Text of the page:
John, I'm okay at eyeballing right angles, but I don't think I'm nearly that good yet.

David, I love the guide idea. I've only got one drill though, so I'd have to figure out how to make that piece removable. Also, it's a cordless drill (ryobi), so would drilling 100+ 1 1/4 inch holes wear out the motor?

Woodnthings, I like the simplicity of that jig. Does it do enough to keep the bit squared to the wood so that all of the rungs will be square? Also, does the bit start to eat at the sides of the jig and create wiggle room?

Is there a reason the router idea wouldn't work? Also, am I worrying too much about keeping the holes perfectly perpendicular?

Sorry if I'm asking obvious questions. I'm still pretty much a newbie.
The Forstner bit doesn't have full length side cutters like a twist drill so it won't warble out the guide hole. It may not survive a hundred holes, but it should work fine for 20 or 30. The Forstner has about a 1/2" side cutter edge, so it will be guided fairly well in a 1 1/2" thick drill guide. The guide is so simple, so just use it with confidence.

The answer to your question will only be as detailed and specific as the question is detailed and specific. Good questions also include a sketch or a photo that illustrates your issue. (:< D)
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post #9 of 28 Old 02-25-2020, 05:14 PM
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Mac - eventually, as your projects grow, so will your list of tools.
now may be the time to visit some pawn shops in your area to
look for a 1/2" VSR electric drill with low RPMs that give high torque.
well worth the investment - especially in this project.
with a hefty electric drill and a sharp Forstner bit, I bet your hand/eye
coordination improves tremendously drilling all those holes freehand.
(and IF you did make a jig, you would probably be ditching it after half a dozen
holes - and going freehand for speed vs accuracy.
it's a Jungle Gym for kids - not a piece of living room furniture - don't overthink it.
looking forward to seeing your project filled with yelling and squealing kids !!
(that could care less if the holes and dowels were perfectly aligned - or not).

Perpendicular Holes for Large Dowels-gym.png

looking closely at your initial design, I would suggest you go over/under the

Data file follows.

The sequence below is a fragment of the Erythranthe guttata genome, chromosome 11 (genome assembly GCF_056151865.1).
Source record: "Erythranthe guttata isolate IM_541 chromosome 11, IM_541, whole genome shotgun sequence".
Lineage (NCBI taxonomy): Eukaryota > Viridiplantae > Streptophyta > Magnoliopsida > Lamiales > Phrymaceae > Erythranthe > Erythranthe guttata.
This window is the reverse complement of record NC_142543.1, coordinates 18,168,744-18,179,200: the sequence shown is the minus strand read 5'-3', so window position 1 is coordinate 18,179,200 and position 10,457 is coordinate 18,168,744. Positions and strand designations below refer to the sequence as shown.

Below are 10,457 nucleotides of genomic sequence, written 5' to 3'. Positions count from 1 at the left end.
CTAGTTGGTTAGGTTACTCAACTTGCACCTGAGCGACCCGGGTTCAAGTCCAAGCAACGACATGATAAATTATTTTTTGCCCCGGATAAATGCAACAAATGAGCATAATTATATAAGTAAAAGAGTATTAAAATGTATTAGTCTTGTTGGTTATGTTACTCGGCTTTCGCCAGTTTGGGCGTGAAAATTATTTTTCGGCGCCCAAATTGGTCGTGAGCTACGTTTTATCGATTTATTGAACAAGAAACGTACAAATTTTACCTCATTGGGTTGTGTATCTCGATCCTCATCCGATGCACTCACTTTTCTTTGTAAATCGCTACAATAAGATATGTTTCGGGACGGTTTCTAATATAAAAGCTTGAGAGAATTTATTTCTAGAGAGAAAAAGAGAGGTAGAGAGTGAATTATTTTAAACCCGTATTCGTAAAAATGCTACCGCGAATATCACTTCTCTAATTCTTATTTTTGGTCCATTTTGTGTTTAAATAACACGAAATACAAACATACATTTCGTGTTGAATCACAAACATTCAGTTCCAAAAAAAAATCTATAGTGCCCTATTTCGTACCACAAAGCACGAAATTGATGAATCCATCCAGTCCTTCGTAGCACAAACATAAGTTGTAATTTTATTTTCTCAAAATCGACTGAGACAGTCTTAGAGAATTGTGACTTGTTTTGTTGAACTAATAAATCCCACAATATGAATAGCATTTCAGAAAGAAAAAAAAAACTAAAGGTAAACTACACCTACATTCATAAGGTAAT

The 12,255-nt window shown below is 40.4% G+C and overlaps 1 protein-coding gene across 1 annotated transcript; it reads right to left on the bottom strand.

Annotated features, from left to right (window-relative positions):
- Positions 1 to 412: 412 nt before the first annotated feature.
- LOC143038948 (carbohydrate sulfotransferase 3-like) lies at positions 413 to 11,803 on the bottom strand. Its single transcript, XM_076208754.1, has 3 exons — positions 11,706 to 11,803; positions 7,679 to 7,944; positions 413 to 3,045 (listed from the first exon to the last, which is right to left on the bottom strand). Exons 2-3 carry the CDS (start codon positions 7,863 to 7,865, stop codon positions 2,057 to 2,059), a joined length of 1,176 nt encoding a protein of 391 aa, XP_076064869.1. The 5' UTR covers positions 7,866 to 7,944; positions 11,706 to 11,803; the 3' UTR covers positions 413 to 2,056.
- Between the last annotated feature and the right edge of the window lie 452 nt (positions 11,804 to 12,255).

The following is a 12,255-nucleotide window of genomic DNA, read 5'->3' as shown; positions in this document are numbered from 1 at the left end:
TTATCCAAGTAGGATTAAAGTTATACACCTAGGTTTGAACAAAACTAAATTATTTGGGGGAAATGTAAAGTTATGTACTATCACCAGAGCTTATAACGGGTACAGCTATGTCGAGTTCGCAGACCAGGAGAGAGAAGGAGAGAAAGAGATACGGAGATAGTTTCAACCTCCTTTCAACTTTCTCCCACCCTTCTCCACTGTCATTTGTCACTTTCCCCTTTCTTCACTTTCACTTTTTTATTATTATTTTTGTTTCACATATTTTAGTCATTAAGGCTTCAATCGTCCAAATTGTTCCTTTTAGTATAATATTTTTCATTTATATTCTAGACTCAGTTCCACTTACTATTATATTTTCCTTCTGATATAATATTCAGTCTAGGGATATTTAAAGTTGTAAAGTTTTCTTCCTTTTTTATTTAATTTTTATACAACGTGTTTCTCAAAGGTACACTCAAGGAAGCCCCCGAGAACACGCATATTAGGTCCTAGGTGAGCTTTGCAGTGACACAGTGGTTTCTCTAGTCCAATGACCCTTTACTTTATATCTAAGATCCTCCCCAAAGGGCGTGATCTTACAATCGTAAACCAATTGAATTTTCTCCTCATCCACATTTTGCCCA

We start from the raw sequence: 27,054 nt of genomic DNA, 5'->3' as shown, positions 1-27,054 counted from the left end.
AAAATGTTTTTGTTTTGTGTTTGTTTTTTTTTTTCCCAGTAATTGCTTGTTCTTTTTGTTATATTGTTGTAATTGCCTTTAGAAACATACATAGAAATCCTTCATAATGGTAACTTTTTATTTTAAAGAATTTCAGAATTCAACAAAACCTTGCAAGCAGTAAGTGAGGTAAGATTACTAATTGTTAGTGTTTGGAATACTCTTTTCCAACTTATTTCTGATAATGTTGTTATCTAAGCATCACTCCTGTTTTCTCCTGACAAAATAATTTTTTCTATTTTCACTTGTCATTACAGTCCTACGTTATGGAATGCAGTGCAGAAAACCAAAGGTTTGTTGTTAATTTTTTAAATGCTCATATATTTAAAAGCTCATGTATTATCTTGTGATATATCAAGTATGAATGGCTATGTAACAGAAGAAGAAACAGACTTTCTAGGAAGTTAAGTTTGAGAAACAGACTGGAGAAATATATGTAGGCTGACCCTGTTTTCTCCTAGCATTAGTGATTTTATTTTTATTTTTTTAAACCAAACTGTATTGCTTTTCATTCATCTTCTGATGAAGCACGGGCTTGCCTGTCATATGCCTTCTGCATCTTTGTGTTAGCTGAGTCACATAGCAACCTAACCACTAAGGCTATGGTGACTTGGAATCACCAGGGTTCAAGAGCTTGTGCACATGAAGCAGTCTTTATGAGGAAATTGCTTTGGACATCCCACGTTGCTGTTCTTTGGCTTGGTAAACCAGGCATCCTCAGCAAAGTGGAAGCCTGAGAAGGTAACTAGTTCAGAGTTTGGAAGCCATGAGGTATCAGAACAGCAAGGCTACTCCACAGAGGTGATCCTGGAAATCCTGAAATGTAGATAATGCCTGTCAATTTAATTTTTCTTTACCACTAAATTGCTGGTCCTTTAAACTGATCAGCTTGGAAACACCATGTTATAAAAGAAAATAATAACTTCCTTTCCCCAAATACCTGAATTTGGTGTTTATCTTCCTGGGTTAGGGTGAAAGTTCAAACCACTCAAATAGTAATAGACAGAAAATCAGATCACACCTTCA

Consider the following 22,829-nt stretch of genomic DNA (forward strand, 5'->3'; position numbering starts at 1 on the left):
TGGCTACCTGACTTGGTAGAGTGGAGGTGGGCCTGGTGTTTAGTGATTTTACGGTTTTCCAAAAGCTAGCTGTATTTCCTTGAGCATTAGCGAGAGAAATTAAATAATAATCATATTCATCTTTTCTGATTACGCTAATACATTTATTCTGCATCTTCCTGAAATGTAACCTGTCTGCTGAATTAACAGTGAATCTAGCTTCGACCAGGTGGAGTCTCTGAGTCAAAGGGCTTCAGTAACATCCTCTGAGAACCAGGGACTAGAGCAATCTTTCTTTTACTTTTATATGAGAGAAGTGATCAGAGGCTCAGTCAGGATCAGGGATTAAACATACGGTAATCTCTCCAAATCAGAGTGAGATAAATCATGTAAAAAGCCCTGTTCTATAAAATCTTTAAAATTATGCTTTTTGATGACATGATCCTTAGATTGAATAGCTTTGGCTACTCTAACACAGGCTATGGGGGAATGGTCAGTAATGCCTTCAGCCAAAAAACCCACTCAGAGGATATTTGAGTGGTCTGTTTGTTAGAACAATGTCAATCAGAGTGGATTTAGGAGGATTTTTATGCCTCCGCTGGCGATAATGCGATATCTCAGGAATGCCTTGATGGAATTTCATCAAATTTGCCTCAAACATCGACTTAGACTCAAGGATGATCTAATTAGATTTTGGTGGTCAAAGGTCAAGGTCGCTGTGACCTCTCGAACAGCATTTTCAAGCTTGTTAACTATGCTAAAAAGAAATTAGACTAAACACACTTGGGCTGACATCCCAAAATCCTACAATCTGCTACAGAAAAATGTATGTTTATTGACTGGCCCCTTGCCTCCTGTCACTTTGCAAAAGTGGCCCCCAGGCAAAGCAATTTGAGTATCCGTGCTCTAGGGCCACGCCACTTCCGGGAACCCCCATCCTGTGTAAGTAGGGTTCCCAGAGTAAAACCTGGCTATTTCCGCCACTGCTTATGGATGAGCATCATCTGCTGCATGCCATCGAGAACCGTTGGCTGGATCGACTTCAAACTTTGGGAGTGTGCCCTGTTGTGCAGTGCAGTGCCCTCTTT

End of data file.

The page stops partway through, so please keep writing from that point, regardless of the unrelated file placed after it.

dowels vs going through them at the intersections.
Perpendicular Holes for Large Dowels-gym-2.png

this is my "Go To" drill for anything that needs some extra UUuumphh that
a battery drill can not provide. the side handle is CRUCIAL to safe operation.

Perpendicular Holes for Large Dowels-vsr-drill.png

.
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Last edited by John Smith_inFL; 02-25-2020 at 06:12 PM. Reason: added photos
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post #10 of 28 Old 02-25-2020, 09:15 PM Thread Starter
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Thanks! I'll see if I can track down a drill and make myself a jig.

Great suggestion on slightly staggering the rungs.

One nice thing about this project is that it lends itself well to doing some test runs on scrap before I start on the real thing.

Is titebond 3 the best glue for something like this?

I'll post pictures when it's all done.
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post #11 of 28 Old 02-25-2020, 09:38 PM
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glue ?
personally, I would use stainless screws to hold it together.
kids grow up and outgrow such things.
if you ever wanted to take it apart, glue would make it pretty difficult.
or - when the time comes - chop it up for firewood.

.
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post #12 of 28 Old 02-25-2020, 10:29 PM
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Any of those drill guides for a power hand drill. It may be more convenient to purchase a second chuck for use with the gizmo.

Interesting note - FWIW Most of the chucks on powered hand drills are held with a left hand thread screw.
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post #13 of 28 Old 02-25-2020, 11:05 PM
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I'm a bit late to this, but when I need perfectly straight holes I either use my drill press, or a drill guide like this. I've had one for years. It doesn't get used much, but when it does it's usually the only thing that will do the job. If I'm boring posts and have more than one hole to drill, I make a jig from wood to saddle the work and attach this drill guide to it. Perfectly straight or perfect angled holes every time. There are two sizes of these. This is the larger one.

https://www.generaltools.com/precisi...h-3-8-in-chuck

A Forstner bit of the desired size and a 1/2" cord powered drill would be best if drilling many holes.

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post #14 of 28 Old 02-26-2020, 06:10 AM
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I’d second John’s idea about assembling it with SS screws. If you do use dowels, make sure they’re up to the task. Some can rot in a hurry out in the elements.
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post #15 of 28 Old 02-26-2020, 06:27 AM